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5-years into a 20-year Process

I was commiserating with a former Requirements Engineer about having to write a Business Analysis Manifesto, discussing why the profession and skill set is not yet recognized for the value it can add. Then he asked a great question, “How do you think we’re doing?”

Pausing just a moment, I replied “I think Business Analysis is 5-years into a 20-year process.” We have made great strides in defining the role, competencies, technical skills, and expectations for a Business Analysis, but really, we are still at the beginning of the journey.

In my mind, we are in a struggle to remake the world. I am sure I watched too much TV as a kid, but I want BAs to emulate Oscar Goldman talking about Steve Austin, “We have the technology. We have the capability to build it better than it was before. Better…stronger…faster.” And have not reached our potential yet. [Some license taken in this quote]

Anyway, looking back over the last decade, I see a radical improvement in the average BA. We still have a long way to go, but we are so much better than we were before. When I started interviewing BAs I ran into many who were not ready for my teams. It was common to find a BA who…

  • … had never had a supervisor who understood their role, or gave them the right assistance and encouragement.
  • … had never been to related training or conference.
  • … had never read a book or blog post written for BAs.
  • … had invented most or all of their own tools and templates.
  • … were given the title because they were former super-users, helping with the last version upgrade, but didn’t understand the greater role or responsibilities.
  • … was a former developer, but never received the support and time to understand business needs and processes.
  • … and so on.

The expectations were so wrong, of course our profession was struggling! I used to draw the following diagram:

Expected versus Actual BA Skill Levels

You can see I thought we were terrible. And by “we,” I include myself in that chart. But the world of business analysis has drastically changed over the last few years.

 

Some factors in the change come from the much greater abundance of materials about our profession. You may not remember this, but BA blogs were big in the pre-fb, pre-twitter days and BAs globally started writing about their experiences. It was a heady time just to read the barrage of information being put out into the world.

And a bunch of BAs in Canada were so cold one winter day they said, “Hey, why don’t we form an organization dedicated to helping our profession.” In just 8 years, the International Institute of Business Analysis (IIBA) is now 20,000+ members strong, chapters in 61 countries, and working on volume 3.0 of the Business Analysis Book of Knowledge (BABOK). The amount of relevant knowledge codified by these volunteers is breathtaking.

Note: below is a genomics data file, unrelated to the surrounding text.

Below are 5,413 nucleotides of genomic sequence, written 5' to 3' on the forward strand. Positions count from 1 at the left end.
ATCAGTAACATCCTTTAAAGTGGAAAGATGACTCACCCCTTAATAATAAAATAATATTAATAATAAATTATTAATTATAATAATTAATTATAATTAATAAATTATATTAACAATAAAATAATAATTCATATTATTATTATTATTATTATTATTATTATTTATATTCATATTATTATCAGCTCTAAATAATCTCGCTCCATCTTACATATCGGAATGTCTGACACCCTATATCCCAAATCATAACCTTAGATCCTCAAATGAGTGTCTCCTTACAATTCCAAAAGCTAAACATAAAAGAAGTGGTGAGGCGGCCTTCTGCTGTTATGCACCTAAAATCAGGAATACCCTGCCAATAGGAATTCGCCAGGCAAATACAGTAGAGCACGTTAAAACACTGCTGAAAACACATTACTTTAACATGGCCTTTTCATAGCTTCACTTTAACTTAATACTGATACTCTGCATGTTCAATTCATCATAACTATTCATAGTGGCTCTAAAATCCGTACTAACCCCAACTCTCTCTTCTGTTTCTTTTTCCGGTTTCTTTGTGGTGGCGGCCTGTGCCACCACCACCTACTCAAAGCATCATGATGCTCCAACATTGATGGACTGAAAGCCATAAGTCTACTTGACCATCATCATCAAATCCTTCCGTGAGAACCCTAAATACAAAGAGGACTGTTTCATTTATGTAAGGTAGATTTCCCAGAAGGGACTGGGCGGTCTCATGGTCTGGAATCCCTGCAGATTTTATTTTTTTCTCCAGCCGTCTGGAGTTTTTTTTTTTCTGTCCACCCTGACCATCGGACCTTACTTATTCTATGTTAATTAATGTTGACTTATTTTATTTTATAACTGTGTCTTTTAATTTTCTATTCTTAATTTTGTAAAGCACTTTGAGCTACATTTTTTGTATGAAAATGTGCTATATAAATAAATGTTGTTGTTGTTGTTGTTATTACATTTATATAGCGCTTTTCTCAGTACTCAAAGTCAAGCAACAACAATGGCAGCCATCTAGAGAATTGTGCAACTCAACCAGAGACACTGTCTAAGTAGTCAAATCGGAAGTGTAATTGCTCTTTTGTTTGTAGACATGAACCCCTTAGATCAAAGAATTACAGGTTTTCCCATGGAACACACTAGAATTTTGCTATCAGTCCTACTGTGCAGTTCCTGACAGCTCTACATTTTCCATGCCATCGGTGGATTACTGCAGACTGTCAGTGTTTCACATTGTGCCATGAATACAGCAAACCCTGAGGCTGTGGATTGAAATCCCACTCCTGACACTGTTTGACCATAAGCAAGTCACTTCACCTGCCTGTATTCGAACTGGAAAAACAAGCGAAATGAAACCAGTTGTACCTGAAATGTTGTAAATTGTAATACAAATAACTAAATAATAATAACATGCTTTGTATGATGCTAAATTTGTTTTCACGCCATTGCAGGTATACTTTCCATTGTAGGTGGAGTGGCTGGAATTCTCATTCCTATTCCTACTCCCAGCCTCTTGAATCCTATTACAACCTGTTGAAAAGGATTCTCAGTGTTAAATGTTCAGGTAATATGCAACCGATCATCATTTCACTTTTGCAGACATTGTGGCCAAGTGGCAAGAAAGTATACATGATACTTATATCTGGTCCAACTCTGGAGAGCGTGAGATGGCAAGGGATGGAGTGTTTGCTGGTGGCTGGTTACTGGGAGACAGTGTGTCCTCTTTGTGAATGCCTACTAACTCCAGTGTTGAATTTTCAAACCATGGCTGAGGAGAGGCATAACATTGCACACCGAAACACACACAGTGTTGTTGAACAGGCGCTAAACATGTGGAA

Following these leading factors, conferences, books, and networking opportunities for the profession are much more prolific than they used to be.

Simultaneously, if not proceeding the above, companies of every size were living what we read in the Standish Group CHAOS reports. Projects were failing everywhere and it wasn’t too hard to figure out the need for requirements would be a significant help.

Now we know the problem with project failure is ongoing and much of corporate IT attention has turned to Scrum and Agile, but first they started hiring and building their Business Analysis capabilities.

 

Now, if you’ve read this far you understand my take on our recent history. But how does this translate into 5-years into a 20-year process? Of course, it’s just a guess–you never know where you are on the path to a singularity until it happens–but my guess is based on the following factors:

  1. I am once again explaining to corporations the role and value of BAs.
  2. I am surprised by the differences of opinions even among BAs, some of whom believe anyone can do this job and think we do *not* have responsibility for understanding the larger goals of the business.
  3. The basic understanding of competencies (ala Lominger) for BAs is rudimentary.
  4. The basic technical skills a BA should have are growing, but still spotty.
  5. I have found dramatic differences in expectations for our contribution based on corporation size, industry, SDLC, and even geography.
  6. Conversations with BA managers / directors and Center of Excellence leaders show me some of the ongoing conversations about our role and value are ongoing, been lost, and sometimes not yet started.
  7. Talking with authors and speakers shows me we are repeating the basic message many times over and seldom getting to meaty, difficult topics because the audience (which includes both BAs and almost always their working environment) is not ready for it.

I’m encouraged. We’ve made great progress; more progress than I dreamed possible six years ago, but despite some wins the journey has a long way to go.

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